The Trial Judge
The court called the factual basis underlying the adjudication both “disturbing and disgusting” and observed that both of respondent’s victims were between two and four years old at the time the offenses were committed.
The court found the evidence clearly demonstrated respondent gained the trust of the victims and the victims’ parents, and after doing so, respondent repeatedly molested the children over a period of months until he “grew bored.” The court noted that respondent chose L.B., one of the victims, because “he could get away with it and she would be easy.”
The court further concluded that respondent’s testimony lacked credibility.
The court found there were inconsistencies regarding respondent’s testimony, which were not explained to the court’s satisfaction, and observed respondent’s manner and tone to be “well-rehearsed” and “less than forthright.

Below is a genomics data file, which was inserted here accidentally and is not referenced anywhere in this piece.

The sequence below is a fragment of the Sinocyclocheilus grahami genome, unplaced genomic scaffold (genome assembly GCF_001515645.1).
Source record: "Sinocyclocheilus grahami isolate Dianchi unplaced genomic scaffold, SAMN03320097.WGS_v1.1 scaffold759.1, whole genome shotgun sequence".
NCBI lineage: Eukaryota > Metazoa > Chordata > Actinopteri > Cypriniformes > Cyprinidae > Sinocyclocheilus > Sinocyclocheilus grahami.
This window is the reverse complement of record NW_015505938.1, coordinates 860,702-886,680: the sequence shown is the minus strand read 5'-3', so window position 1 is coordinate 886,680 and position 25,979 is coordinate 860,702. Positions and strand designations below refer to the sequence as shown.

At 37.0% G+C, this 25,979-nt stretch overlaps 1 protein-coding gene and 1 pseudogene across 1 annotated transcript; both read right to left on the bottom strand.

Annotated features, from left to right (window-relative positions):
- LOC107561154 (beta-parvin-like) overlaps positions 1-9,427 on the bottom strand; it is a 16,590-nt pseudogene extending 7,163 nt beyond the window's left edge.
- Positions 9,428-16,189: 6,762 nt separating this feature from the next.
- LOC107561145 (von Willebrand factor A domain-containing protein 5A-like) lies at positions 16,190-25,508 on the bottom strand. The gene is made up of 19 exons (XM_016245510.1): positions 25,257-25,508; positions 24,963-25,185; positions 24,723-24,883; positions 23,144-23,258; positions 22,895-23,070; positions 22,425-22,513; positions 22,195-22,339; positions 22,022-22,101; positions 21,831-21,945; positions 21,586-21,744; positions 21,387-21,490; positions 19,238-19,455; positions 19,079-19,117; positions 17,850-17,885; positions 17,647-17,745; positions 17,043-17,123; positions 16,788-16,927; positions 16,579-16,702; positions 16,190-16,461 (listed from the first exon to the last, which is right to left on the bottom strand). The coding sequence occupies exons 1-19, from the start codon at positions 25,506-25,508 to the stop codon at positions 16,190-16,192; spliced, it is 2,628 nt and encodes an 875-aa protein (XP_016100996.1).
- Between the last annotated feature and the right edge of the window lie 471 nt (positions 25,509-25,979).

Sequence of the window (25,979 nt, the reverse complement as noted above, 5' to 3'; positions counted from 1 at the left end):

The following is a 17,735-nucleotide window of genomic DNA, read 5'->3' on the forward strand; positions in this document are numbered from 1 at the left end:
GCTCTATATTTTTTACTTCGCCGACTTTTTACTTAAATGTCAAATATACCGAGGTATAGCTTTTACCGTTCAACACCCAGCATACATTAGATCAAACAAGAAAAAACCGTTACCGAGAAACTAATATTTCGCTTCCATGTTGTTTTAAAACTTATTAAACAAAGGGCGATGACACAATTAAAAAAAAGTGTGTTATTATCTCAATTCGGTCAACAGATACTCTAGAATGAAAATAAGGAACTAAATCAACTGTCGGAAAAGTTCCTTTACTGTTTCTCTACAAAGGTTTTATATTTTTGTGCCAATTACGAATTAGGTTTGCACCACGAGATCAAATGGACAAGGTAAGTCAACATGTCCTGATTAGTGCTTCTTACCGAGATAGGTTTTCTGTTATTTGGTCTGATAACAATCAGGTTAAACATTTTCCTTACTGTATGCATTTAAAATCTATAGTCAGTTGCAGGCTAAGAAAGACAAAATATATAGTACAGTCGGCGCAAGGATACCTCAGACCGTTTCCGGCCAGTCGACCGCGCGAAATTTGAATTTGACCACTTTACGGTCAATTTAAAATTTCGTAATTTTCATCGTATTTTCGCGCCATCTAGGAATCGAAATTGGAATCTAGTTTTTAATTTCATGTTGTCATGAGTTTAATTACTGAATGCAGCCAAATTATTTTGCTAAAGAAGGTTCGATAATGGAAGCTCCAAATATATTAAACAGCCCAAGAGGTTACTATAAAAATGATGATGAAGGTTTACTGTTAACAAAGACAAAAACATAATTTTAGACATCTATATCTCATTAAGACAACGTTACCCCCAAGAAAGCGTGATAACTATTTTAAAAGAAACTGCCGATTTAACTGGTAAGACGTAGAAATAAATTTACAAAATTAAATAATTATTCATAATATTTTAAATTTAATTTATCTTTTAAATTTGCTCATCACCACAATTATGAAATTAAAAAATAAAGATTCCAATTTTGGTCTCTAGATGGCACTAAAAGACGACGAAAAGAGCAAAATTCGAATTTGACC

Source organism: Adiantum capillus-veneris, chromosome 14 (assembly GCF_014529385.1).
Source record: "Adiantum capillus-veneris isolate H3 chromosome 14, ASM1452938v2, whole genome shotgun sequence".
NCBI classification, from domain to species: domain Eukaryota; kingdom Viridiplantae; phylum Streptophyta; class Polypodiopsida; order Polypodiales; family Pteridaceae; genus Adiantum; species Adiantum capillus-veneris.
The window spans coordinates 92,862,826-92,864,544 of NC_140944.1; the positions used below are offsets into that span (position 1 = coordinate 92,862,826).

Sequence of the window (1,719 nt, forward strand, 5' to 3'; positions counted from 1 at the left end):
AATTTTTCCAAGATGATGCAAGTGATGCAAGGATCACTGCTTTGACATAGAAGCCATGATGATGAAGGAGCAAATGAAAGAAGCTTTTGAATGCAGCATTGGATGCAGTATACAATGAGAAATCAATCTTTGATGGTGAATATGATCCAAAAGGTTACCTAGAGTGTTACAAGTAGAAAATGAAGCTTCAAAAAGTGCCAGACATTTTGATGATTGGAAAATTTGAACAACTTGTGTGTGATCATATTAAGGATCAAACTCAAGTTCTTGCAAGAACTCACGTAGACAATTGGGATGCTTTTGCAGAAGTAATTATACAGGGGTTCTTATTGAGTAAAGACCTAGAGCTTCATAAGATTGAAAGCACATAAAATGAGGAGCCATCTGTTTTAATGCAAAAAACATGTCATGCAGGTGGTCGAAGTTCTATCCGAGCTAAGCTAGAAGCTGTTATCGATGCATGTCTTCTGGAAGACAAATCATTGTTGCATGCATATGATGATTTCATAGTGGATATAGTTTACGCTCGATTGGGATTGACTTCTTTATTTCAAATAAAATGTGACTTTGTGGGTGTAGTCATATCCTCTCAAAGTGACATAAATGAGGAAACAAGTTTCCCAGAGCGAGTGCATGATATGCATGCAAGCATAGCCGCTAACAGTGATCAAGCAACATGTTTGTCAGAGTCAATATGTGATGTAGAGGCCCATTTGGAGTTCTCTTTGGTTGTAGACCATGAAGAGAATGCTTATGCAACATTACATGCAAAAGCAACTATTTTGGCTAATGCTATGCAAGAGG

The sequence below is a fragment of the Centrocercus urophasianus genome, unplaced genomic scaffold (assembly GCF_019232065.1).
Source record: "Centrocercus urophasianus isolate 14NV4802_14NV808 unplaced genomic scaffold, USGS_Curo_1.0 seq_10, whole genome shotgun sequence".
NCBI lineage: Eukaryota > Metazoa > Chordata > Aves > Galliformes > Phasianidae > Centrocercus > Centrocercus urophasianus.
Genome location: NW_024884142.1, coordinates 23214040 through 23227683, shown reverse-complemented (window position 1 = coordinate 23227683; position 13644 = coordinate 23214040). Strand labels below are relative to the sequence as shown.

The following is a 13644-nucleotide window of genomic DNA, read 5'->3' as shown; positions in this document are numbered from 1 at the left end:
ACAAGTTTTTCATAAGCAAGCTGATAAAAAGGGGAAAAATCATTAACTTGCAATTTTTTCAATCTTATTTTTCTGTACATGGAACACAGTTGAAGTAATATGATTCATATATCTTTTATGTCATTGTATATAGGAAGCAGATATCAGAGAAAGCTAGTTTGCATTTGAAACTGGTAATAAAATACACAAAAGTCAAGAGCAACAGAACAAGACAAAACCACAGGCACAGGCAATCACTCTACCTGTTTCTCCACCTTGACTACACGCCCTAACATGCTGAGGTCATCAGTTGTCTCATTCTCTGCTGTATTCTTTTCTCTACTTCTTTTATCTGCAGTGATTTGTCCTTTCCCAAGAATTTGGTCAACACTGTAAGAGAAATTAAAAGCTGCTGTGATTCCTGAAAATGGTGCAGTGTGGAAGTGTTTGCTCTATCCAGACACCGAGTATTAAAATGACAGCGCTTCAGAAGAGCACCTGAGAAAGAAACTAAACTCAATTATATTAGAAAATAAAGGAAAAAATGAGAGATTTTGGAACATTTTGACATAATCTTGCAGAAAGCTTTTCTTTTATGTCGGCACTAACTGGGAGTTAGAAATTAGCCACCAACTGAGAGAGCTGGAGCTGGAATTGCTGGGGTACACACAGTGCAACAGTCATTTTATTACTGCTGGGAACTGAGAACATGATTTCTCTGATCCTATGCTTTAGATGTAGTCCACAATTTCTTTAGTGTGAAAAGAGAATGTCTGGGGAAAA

In its conclusion, the court stated, in relevant part:
“[T]he Court finds [respondent] has failed to prove by a preponderance of the evidence that he poses ‘no risk’ to the community. Both experts found him to be low risk. The Court is unwilling to give that statutory direction a lesser meaning. The Legislature chose to make the standard ‘no risk.’ Low risk is not the same as no risk. The Court finds by a preponderance of the evidence that [respondent] is a low risk to the community; however, that does not meet the standard set out in 730 ILCS 150 3/5. Based on the evidence presented, the Court cannot find the burden to prove he is no risk to the community has been met.”